President Obama is going to Egypt next month to deliver a major speech about U.S. relations with Islam and the Muslim world, but Egypt is a big country and its capital, Cairo, is an immense metropolis. What site will be the forum for this landmark event?
For the greatest impact, the president would do well to consider Al Azhar, Cairo's 1,000-year-old mosque and university, a center of Islamic scholarship for centuries and a symbol to Muslims of the historic glories of their faith. The school attracts students from all over the Muslim world, and the institution is an integral part of Islamic history.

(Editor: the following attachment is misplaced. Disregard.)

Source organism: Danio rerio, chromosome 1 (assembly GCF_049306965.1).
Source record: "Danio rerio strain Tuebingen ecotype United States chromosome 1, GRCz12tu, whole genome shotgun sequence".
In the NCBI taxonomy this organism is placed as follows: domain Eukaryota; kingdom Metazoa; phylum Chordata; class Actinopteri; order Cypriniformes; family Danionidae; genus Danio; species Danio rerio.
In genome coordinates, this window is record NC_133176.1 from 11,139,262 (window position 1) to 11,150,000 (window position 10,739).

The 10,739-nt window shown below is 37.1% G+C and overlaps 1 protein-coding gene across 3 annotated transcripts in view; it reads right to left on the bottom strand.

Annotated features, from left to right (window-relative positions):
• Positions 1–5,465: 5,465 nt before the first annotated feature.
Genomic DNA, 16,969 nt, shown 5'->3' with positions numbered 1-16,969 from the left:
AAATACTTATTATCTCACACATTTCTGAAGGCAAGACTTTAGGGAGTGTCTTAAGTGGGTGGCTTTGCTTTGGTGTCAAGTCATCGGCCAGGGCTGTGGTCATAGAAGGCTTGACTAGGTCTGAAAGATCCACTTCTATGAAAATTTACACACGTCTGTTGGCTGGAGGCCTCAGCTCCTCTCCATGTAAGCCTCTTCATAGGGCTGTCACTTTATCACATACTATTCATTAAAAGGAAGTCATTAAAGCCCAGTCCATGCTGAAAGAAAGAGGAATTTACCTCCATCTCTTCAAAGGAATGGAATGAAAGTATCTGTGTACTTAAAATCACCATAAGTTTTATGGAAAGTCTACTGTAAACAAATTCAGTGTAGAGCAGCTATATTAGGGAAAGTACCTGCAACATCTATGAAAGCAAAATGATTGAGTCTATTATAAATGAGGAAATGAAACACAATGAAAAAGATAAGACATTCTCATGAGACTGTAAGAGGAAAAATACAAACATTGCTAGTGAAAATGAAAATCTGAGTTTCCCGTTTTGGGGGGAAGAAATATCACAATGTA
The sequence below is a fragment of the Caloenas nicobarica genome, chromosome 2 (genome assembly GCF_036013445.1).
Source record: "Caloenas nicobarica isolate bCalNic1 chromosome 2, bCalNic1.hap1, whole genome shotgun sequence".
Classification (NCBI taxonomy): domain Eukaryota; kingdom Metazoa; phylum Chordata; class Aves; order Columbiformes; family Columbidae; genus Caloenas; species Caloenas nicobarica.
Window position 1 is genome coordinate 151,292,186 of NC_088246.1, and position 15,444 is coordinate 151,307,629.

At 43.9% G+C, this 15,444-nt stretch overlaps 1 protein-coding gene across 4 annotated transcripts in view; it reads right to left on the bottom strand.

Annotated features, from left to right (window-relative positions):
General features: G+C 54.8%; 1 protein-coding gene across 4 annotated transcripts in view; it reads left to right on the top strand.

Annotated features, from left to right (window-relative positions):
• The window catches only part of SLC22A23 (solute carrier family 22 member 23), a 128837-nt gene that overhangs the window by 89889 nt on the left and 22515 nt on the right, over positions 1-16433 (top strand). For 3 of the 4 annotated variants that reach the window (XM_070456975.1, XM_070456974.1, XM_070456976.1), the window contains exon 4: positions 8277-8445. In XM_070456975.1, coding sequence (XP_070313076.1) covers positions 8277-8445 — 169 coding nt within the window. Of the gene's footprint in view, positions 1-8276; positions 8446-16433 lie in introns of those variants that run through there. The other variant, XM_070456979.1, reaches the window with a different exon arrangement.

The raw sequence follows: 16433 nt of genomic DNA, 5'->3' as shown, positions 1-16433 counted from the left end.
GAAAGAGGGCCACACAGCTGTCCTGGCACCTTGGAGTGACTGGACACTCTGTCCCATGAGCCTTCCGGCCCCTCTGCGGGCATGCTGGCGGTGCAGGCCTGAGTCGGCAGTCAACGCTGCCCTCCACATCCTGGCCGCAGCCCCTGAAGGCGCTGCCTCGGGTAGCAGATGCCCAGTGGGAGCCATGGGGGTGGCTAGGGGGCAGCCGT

The search for an appropriate venue for this event has not been easy. The holiest places in Islam, in Mecca and Medina, in Saudi Arabia, were out of the question because non-Muslims are not permitted to go there. Nor could the president have chosen the third holiest site, Al Aqsa Mosque in Jerusalem, because it would have been counterproductive to deliver this speech from a place that is under Israeli control.
The historic seats of the Arab caliphate, Damascus and Baghdad, would have presented different problems: Damascus was out because Syria is on the State Department's list of countries that sponsor terrorism, and going to Baghdad to talk about Islam would have landed the president on the sensitive dividing line between Shia and Sunni Muslims.